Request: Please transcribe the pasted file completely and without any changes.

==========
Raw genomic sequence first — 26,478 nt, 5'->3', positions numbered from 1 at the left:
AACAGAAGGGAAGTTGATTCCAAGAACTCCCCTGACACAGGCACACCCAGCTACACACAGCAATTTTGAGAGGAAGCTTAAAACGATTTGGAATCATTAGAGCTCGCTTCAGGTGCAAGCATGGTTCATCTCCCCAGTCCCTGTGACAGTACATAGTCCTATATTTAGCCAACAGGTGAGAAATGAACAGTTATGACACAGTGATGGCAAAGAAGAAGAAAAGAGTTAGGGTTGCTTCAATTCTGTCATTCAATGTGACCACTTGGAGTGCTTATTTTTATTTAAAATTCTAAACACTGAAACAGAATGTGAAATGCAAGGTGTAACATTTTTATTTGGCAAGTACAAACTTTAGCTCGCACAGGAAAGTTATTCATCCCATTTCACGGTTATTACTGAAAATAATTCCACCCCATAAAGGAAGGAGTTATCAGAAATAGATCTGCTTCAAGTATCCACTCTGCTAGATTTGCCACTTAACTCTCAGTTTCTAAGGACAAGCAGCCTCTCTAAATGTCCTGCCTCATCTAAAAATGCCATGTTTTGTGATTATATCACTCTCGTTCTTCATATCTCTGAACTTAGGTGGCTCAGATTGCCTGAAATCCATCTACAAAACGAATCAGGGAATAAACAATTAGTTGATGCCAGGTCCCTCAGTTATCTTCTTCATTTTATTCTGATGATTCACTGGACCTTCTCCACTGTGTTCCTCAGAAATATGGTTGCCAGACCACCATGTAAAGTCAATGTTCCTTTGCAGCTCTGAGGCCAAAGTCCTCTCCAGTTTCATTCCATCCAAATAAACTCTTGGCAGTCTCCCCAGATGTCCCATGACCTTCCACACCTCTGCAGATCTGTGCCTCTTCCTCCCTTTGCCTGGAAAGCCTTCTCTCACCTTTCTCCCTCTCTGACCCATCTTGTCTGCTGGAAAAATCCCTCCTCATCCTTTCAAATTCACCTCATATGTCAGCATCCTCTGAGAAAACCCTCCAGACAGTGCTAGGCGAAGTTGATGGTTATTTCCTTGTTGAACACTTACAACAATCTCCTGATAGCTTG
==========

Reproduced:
Raw genomic sequence first — 26,478 nt, 5'->3', positions numbered from 1 at the left:
AACAGAAGGGAAGTTGATTCCAAGAACTCCCCTGACACAGGCACACCCAGCTACACACAGCAATTTTGAGAGGAAGCTTAAAACGATTTGGAATCATTAGAGCTCGCTTCAGGTGCAAGCATGGTTCATCTCCCCAGTCCCTGTGACAGTACATAGTCCTATATTTAGCCAACAGGTGAGAAATGAACAGTTATGACACAGTGATGGCAAAGAAGAAGAAAAGAGTTAGGGTTGCTTCAATTCTGTCATTCAATGTGACCACTTGGAGTGCTTATTTTTATTTAAAATTCTAAACACTGAAACAGAATGTGAAATGCAAGGTGTAACATTTTTATTTGGCAAGTACAAACTTTAGCTCGCACAGGAAAGTTATTCATCCCATTTCACGGTTATTACTGAAAATAATTCCACCCCATAAAGGAAGGAGTTATCAGAAATAGATCTGCTTCAAGTATCCACTCTGCTAGATTTGCCACTTAACTCTCAGTTTCTAAGGACAAGCAGCCTCTCTAAATGTCCTGCCTCATCTAAAAATGCCATGTTTTGTGATTATATCACTCTCGTTCTTCATATCTCTGAACTTAGGTGGCTCAGATTGCCTGAAATCCATCTACAAAACGAATCAGGGAATAAACAATTAGTTGATGCCAGGTCCCTCAGTTATCTTCTTCATTTTATTCTGATGATTCACTGGACCTTCTCCACTGTGTTCCTCAGAAATATGGTTGCCAGACCACCATGTAAAGTCAATGTTCCTTTGCAGCTCTGAGGCCAAAGTCCTCTCCAGTTTCATTCCATCCAAATAAACTCTTGGCAGTCTCCCCAGATGTCCCATGACCTTCCACACCTCTGCAGATCTGTGCCTCTTCCTCCCTTTGCCTGGAAAGCCTTCTCTCACCTTTCTCCCTCTCTGACCCATCTTGTCTGCTGGAAAAATCCCTCCTCATCCTTTCAAATTCACCTCATATGTCAGCATCCTCTGAGAAAACCCTCCAGACAGTGCTAGGCGAAGTTGATGGTTATTTCCTTGTTGAACACTTACAACAATCTCCTGATAGCTTG